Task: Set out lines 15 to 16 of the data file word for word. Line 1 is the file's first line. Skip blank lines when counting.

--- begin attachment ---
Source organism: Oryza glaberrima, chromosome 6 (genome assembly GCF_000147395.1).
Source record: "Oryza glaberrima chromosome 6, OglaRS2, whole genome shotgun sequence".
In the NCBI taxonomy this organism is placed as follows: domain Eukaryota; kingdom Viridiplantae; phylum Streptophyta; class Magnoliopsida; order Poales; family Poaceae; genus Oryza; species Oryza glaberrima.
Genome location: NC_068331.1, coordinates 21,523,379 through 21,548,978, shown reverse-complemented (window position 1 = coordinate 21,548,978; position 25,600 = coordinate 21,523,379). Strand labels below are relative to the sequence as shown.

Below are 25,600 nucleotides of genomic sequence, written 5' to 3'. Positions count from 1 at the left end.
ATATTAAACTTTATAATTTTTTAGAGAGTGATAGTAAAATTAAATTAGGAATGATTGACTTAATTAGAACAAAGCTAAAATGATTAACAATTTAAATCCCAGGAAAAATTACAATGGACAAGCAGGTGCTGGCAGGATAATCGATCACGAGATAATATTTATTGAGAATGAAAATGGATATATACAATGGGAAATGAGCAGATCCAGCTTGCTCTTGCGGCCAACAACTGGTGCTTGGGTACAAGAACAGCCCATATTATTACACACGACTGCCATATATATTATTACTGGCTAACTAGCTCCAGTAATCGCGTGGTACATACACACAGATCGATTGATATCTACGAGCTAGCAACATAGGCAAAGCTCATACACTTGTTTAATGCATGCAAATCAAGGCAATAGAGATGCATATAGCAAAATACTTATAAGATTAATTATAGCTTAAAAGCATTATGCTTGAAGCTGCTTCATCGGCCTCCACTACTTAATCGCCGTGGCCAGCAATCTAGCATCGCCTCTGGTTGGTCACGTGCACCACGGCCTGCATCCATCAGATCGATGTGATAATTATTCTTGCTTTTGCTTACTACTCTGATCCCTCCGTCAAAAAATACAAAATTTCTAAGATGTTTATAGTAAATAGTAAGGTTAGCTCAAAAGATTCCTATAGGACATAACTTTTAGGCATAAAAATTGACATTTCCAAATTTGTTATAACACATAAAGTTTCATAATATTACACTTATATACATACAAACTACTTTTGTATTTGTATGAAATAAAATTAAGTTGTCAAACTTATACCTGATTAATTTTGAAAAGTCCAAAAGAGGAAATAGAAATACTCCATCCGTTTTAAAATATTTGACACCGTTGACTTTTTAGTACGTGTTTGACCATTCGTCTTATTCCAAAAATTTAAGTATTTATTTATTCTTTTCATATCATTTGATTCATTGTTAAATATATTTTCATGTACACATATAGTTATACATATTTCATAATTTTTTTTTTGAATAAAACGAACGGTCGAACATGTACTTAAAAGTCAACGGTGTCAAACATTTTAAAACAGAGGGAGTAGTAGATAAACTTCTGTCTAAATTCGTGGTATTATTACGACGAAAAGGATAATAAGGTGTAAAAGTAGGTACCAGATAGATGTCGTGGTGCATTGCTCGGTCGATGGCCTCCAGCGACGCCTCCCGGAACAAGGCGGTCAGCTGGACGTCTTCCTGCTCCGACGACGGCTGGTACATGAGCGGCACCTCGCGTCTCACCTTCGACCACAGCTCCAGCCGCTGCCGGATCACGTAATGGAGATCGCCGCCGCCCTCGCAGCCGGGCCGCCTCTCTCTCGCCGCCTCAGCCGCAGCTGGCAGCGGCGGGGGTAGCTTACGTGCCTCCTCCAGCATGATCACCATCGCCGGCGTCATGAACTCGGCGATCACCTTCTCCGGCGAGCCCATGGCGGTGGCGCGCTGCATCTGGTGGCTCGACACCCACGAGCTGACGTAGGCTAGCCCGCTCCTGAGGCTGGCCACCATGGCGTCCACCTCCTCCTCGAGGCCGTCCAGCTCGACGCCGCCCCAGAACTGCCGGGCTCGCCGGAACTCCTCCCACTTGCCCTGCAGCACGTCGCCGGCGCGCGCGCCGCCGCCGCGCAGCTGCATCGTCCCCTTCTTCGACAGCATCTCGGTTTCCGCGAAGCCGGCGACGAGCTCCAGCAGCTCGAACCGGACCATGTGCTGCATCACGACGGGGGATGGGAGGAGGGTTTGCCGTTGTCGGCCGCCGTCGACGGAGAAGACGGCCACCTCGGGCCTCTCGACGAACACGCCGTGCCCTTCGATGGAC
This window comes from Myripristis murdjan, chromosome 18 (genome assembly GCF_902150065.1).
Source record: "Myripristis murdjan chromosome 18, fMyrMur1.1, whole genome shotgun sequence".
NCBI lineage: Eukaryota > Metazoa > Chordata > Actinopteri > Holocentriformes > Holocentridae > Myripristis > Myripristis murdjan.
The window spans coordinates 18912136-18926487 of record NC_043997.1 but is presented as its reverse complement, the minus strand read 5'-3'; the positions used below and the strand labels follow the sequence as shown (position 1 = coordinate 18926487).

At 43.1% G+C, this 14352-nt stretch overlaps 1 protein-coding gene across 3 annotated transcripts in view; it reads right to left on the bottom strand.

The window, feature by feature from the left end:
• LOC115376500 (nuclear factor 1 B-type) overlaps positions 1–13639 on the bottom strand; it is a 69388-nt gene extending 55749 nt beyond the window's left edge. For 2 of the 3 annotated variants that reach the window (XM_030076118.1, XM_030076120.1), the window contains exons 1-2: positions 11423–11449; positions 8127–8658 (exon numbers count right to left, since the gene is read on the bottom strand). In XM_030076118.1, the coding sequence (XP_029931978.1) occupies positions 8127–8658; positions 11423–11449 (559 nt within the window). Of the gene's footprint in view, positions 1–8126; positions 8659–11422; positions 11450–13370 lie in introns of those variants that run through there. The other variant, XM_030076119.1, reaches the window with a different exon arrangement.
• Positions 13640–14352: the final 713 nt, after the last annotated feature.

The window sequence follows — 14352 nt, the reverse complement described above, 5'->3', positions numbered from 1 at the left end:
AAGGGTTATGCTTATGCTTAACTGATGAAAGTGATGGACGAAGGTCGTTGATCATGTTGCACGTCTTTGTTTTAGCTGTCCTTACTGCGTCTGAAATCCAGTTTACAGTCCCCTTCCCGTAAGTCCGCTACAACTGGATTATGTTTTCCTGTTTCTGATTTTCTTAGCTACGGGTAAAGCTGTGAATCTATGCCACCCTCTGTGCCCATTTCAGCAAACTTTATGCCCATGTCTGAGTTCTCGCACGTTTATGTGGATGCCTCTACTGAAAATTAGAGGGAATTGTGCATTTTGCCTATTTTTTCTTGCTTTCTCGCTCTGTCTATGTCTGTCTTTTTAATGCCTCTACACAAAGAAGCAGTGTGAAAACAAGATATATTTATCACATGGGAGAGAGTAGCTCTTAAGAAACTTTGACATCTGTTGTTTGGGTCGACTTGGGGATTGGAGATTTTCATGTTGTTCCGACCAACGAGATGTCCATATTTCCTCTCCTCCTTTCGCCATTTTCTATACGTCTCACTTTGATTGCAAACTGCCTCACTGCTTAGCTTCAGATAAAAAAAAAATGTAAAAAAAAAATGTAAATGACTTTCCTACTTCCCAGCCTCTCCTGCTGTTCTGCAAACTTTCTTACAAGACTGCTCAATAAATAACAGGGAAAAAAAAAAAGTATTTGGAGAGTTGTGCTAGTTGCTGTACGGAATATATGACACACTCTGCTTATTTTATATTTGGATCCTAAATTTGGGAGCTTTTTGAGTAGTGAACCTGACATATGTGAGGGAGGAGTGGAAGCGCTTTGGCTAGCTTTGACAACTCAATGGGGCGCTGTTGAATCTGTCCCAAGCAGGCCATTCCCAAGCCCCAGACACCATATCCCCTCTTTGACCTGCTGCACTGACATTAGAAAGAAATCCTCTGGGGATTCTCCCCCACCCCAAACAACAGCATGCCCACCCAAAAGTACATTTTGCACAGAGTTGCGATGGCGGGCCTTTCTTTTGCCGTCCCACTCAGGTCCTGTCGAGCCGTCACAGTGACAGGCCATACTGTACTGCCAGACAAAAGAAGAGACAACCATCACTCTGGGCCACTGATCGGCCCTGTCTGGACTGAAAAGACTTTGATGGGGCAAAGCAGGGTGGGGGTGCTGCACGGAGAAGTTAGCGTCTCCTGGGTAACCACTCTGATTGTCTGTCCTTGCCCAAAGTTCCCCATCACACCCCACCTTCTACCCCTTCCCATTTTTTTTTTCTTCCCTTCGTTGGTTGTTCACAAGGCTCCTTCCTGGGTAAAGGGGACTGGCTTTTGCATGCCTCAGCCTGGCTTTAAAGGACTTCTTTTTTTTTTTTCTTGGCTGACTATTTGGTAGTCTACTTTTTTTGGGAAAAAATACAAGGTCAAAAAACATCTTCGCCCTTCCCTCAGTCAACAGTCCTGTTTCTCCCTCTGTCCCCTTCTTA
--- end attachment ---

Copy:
The window sequence follows — 14352 nt, the reverse complement described above, 5'->3', positions numbered from 1 at the left end:
AAGGGTTATGCTTATGCTTAACTGATGAAAGTGATGGACGAAGGTCGTTGATCATGTTGCACGTCTTTGTTTTAGCTGTCCTTACTGCGTCTGAAATCCAGTTTACAGTCCCCTTCCCGTAAGTCCGCTACAACTGGATTATGTTTTCCTGTTTCTGATTTTCTTAGCTACGGGTAAAGCTGTGAATCTATGCCACCCTCTGTGCCCATTTCAGCAAACTTTATGCCCATGTCTGAGTTCTCGCACGTTTATGTGGATGCCTCTACTGAAAATTAGAGGGAATTGTGCATTTTGCCTATTTTTTCTTGCTTTCTCGCTCTGTCTATGTCTGTCTTTTTAATGCCTCTACACAAAGAAGCAGTGTGAAAACAAGATATATTTATCACATGGGAGAGAGTAGCTCTTAAGAAACTTTGACATCTGTTGTTTGGGTCGACTTGGGGATTGGAGATTTTCATGTTGTTCCGACCAACGAGATGTCCATATTTCCTCTCCTCCTTTCGCCATTTTCTATACGTCTCACTTTGATTGCAAACTGCCTCACTGCTTAGCTTCAGATAAAAAAAAAATGTAAAAAAAAAATGTAAATGACTTTCCTACTTCCCAGCCTCTCCTGCTGTTCTGCAAACTTTCTTACAAGACTGCTCAATAAATAACAGGGAAAAAAAAAAAGTATTTGGAGAGTTGTGCTAGTTGCTGTACGGAATATATGACACACTCTGCTTATTTTATATTTGGATCCTAAATTTGGGAGCTTTTTGAGTAGTGAACCTGACATATGTGAGGGAGGAGTGGAAGCGCTTTGGCTAGCTTTGACAACTCAATGGGGCGCTGTTGAATCTGTCCCAAGCAGGCCATTCCCAAGCCCCAGACACCATATCCCCTCTTTGACCTGCTGCACTGACATTAGAAAGAAATCCTCTGGGGATTCTCCCCCACCCCAAACAACAGCATGCCCACCCAAAAGTACATTTTGCACAGAGTTGCGATGGCGGGCCTTTCTTTTGCCGTCCCACTCAGGTCCTGTCGAGCCGTCACAGTGACAGGCCATACTGTACTGCCAGACAAAAGAAGAGACAACCATCACTCTGGGCCACTGATCGGCCCTGTCTGGACTGAAAAGACTTTGATGGGGCAAAGCAGGGTGGGGGTGCTGCACGGAGAAGTTAGCGTCTCCTGGGTAACCACTCTGATTGTCTGTCCTTGCCCAAAGTTCCCCATCACACCCCACCTTCTACCCCTTCCCATTTTTTTTTTCTTCCCTTCGTTGGTTGTTCACAAGGCTCCTTCCTGGGTAAAGGGGACTGGCTTTTGCATGCCTCAGCCTGGCTTTAAAGGACTTCTTTTTTTTTTTTCTTGGCTGACTATTTGGTAGTCTACTTTTTTTGGGAAAAAATACAAGGTCAAAAAACATCTTCGCCCTTCCCTCAGTCAACAGTCCTGTTTCTCCCTCTGTCCCCTTCTTA